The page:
Tribute: Peggy Batchelor
Peggy Batchelor passed away peacefully 18 July at 4 in the morning, in Leicester, at the magnificent age of 103.
Peggy was the subject of a Local Face in October 2007, see https://wendovernews.co.uk/news/local-face-peggy-batchelor/ which touched on her wartime experiences as a member of the Entertainment National Service Association (ENSA), including spells in the Far East entertaining the Forgotten Army celebrated on VJ-Day, 15 August 2020.
This Tribute appeared on Facebook aimed at the Southend area where she was a major influence on speech and theatre for 30 years:
After working in Ealing with young people for a few years, in 1955 Peggy founded and remained Principal of the Ridley Studios in Leigh Road, Leigh-on-Sea, named in honour of her Guildhall Professor, Frank Ridley. For many, many years it was an establishment of excellence and its students a force to be reckoned with in local music and drama festivals. This was the era of elocution lessons and many of Peggy’s pupils wanted to speak the Queen’s English rather than Essex. Many pupils also found places in London shows and further afield. Later, her pupils discovered that she could also teach different accents. Her training as an actress was thorough and a facility with accents is always useful to someone who treads the boards. The theatre and entertainment industry are still well dotted with ex-pupils as actors and directors from the glory days of Ridley Studios.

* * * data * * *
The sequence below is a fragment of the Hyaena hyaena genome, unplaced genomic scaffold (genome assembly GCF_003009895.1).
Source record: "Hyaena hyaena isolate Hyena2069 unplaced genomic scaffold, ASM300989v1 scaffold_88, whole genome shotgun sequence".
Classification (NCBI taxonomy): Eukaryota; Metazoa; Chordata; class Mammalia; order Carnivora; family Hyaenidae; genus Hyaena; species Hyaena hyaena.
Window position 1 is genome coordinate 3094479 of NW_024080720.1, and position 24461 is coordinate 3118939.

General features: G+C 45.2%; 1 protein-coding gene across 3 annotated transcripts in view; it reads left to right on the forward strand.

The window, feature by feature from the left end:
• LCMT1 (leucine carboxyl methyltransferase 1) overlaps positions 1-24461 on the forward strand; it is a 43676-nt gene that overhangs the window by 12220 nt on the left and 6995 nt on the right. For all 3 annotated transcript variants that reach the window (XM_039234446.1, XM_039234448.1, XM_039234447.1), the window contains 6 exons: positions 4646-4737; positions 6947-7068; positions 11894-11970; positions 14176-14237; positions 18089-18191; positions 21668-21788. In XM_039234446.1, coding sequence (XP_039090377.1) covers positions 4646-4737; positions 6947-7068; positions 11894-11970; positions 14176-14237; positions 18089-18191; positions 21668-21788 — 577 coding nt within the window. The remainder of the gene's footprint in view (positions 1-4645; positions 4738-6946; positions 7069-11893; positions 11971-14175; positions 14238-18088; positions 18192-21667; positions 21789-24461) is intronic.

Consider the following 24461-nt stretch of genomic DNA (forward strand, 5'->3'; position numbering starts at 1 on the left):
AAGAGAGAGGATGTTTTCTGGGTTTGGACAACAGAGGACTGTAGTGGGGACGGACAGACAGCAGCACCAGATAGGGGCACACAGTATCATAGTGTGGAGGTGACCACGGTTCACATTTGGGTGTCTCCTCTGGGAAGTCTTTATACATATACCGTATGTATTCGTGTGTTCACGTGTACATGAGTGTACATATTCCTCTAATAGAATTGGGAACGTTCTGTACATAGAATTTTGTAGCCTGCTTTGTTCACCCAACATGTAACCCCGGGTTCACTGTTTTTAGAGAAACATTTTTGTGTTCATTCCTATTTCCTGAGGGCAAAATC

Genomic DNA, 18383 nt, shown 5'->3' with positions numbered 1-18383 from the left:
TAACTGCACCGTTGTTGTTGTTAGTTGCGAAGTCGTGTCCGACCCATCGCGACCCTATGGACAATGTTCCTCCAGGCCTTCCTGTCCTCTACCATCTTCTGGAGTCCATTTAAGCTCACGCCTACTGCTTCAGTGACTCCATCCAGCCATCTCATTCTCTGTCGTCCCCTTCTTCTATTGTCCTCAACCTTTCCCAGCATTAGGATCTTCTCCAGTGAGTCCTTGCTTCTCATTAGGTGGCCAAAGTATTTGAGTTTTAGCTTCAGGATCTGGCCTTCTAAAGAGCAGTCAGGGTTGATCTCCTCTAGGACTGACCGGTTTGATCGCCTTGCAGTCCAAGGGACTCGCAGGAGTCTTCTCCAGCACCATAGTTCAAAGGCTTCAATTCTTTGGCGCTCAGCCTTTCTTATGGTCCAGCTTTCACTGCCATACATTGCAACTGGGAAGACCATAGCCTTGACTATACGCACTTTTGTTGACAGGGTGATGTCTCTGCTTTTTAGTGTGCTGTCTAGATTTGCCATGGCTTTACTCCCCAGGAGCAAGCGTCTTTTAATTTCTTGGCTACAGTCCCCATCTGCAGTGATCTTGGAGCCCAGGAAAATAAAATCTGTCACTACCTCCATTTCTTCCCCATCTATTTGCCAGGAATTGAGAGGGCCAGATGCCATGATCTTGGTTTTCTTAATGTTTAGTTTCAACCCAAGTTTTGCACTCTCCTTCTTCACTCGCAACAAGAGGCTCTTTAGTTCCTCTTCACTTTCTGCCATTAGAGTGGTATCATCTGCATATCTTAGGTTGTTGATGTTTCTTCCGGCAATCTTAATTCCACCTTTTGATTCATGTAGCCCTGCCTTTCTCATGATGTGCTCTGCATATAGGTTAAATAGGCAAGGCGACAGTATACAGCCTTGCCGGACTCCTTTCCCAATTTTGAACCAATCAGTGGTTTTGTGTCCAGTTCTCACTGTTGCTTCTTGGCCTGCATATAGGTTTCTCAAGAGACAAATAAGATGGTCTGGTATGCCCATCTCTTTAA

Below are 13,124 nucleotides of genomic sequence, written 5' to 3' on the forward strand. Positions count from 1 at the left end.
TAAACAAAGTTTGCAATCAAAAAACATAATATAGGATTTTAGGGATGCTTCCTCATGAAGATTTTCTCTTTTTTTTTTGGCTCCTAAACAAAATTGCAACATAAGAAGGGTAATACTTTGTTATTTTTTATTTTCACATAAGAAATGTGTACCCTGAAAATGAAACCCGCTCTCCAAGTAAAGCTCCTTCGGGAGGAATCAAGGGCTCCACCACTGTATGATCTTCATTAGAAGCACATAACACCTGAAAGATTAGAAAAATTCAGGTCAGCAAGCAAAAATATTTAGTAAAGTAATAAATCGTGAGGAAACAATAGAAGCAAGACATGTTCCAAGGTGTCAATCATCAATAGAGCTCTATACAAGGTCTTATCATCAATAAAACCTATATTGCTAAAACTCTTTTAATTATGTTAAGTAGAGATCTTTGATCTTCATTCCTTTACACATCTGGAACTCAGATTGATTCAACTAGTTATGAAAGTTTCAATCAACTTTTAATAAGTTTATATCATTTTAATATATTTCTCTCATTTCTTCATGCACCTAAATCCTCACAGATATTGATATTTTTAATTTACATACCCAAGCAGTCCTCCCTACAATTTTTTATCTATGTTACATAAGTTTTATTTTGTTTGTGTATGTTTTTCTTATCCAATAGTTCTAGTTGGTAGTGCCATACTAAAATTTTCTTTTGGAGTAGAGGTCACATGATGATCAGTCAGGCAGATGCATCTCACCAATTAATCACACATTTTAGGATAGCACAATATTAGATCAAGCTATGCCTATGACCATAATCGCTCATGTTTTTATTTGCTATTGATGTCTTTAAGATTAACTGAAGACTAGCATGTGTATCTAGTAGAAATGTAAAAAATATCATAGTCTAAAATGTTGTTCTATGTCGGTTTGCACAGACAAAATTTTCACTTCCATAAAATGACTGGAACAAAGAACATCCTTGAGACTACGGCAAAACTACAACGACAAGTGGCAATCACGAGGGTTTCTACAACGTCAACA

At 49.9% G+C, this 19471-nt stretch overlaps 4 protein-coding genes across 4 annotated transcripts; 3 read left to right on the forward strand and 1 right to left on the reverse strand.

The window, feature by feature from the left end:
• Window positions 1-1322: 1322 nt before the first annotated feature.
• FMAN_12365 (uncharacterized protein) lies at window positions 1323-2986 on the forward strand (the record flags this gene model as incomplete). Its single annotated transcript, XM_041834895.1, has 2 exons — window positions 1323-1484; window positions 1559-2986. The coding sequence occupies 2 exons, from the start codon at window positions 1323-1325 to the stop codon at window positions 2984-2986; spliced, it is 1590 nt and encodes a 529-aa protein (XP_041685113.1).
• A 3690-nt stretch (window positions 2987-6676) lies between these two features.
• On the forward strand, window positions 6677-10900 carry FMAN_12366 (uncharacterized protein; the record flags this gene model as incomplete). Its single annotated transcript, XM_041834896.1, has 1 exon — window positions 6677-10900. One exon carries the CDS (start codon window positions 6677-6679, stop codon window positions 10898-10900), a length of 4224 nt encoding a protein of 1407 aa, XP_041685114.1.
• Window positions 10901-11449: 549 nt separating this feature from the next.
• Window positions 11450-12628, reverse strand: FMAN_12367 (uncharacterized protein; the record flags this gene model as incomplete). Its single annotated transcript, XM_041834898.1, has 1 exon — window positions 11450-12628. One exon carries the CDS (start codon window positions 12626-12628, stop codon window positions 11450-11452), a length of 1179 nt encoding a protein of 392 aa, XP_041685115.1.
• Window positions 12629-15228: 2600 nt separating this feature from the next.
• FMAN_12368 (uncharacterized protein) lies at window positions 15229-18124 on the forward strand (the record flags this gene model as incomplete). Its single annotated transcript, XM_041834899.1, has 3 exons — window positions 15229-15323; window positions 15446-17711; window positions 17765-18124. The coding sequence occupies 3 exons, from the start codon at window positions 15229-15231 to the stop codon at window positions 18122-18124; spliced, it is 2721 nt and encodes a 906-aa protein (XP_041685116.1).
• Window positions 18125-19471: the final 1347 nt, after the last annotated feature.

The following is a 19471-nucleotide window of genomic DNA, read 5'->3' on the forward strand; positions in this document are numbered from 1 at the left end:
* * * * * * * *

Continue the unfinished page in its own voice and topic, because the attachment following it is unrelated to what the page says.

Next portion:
As well as the work at the studios Peggy and her staff also ran the Ridley Theatre Workshop on a Friday night at Chalkwell Schools which produced experimental work as well as sell out shows once or twice a year at the Palace Theatre and later at the Cliffs Pavilion. She also established the first Children’s Theatre in the Borough. Its past students became teachers as heads of Drama at many local schools and some also became renowned adjudicators here and abroad.
When a young actress herself, Peggy was one of the first to be invited to join ENSA at the start of WW2, bravely agreeing and going off on a troop ship to she knew not where. She exhibited the same faith in the importance of the arts when as an external examiner for Guildhall she volunteered to examine drama students in Northern Ireland throughout the Troubles.
She married retired Air Commodore Arthur Clegg on 1 September 1984 and moved to Wendover. After his death she returned to performance including voiceovers for monsters in Dr Who and appearing as old women in Casualty. Finally she became too frail to look after herself so she moved to be closer to her step-daughters.
Many who read this will have fond memories of Auntie Peggy and the Studios. If you would like to send them to email@example.com he will ensure that they are forwarded to Peggy’s step-daughters Jennifer and Sue.